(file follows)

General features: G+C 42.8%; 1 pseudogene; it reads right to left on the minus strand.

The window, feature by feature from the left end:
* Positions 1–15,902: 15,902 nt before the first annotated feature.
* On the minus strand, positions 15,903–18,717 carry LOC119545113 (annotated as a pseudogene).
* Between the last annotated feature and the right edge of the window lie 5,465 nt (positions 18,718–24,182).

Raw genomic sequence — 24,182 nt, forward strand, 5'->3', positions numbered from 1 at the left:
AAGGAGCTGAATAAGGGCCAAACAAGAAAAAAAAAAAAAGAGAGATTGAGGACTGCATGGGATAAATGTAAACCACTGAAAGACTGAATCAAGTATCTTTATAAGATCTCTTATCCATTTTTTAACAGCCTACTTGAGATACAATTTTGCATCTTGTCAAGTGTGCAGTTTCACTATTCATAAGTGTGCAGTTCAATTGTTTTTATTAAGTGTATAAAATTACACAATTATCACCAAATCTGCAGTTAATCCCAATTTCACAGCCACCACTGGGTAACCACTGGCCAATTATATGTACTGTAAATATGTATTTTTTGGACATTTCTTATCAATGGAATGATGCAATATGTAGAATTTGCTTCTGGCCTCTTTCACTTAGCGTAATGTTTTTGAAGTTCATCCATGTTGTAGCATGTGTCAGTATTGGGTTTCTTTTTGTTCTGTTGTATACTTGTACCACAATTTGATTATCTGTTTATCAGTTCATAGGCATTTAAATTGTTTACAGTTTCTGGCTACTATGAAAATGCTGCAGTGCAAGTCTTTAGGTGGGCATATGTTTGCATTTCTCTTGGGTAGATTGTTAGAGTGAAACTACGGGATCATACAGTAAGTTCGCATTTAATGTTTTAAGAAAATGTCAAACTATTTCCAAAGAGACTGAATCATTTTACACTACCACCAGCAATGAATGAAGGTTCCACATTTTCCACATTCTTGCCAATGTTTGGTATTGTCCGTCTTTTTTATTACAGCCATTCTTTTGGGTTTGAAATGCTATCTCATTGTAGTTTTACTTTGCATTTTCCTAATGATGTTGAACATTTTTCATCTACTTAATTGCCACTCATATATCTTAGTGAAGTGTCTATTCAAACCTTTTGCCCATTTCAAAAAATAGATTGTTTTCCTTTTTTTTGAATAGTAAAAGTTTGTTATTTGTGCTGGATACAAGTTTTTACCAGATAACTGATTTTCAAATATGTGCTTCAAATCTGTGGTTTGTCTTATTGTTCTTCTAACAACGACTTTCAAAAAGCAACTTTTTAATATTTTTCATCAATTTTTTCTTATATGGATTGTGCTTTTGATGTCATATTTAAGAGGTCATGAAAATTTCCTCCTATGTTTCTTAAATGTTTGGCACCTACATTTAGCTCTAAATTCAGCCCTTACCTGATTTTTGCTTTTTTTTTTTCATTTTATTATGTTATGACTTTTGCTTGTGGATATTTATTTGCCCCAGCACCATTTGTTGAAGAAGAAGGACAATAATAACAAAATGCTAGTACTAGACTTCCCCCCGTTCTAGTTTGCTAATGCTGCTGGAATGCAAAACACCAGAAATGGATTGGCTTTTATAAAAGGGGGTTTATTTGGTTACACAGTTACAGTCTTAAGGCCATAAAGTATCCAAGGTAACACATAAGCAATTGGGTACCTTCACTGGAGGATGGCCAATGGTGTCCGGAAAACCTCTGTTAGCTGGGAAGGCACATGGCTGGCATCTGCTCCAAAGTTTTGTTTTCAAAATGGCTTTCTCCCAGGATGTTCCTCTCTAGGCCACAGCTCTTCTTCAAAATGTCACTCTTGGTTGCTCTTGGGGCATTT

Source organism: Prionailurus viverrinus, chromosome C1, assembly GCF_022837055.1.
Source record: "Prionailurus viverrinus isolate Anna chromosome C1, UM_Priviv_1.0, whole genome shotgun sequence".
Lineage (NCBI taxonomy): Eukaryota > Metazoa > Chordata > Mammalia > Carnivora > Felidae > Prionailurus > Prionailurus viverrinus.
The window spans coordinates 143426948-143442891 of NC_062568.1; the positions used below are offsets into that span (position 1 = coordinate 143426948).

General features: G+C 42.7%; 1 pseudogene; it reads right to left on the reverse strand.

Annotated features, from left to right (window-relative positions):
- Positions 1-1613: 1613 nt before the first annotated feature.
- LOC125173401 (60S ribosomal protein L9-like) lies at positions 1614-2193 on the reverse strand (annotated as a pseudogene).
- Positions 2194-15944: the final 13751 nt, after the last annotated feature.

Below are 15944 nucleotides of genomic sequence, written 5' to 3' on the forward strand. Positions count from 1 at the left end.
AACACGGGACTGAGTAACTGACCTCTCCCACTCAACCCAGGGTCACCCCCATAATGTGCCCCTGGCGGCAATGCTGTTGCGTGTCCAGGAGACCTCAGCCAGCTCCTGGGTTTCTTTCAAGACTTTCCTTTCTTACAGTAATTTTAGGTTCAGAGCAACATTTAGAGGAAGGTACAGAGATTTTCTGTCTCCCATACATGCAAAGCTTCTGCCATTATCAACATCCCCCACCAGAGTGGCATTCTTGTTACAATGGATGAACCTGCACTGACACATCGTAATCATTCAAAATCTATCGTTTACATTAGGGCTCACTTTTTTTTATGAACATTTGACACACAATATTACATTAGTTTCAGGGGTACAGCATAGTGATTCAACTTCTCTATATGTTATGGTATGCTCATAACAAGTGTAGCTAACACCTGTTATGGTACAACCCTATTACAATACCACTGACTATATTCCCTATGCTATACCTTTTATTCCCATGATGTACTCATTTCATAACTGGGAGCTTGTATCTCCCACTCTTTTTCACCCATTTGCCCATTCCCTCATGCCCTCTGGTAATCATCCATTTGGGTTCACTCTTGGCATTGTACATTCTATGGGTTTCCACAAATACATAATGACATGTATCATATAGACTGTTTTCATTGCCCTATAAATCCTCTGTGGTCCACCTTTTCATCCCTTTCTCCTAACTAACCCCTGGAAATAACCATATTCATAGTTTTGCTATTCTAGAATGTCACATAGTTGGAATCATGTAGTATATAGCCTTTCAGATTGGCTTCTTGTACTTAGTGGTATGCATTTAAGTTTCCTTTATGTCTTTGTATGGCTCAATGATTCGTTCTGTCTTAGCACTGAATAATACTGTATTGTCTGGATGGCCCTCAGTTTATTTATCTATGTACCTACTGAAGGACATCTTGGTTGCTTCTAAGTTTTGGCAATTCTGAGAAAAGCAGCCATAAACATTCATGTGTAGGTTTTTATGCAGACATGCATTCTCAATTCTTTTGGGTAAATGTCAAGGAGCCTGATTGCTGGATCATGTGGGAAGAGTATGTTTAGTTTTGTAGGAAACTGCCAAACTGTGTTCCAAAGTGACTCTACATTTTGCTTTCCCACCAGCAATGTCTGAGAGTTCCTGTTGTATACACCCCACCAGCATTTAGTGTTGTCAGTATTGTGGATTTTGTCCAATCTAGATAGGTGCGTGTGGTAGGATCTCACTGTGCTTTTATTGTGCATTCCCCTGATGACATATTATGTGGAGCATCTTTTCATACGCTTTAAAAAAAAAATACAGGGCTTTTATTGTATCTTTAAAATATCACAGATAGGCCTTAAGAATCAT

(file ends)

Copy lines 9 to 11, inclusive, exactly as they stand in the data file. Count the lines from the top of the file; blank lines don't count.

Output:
Source record: "Prionailurus viverrinus isolate Anna chromosome C1, UM_Priviv_1.0, whole genome shotgun sequence".
Lineage (NCBI taxonomy): Eukaryota > Metazoa > Chordata > Mammalia > Carnivora > Felidae > Prionailurus > Prionailurus viverrinus.
The window spans coordinates 143426948-143442891 of NC_062568.1; the positions used below are offsets into that span (position 1 = coordinate 143426948).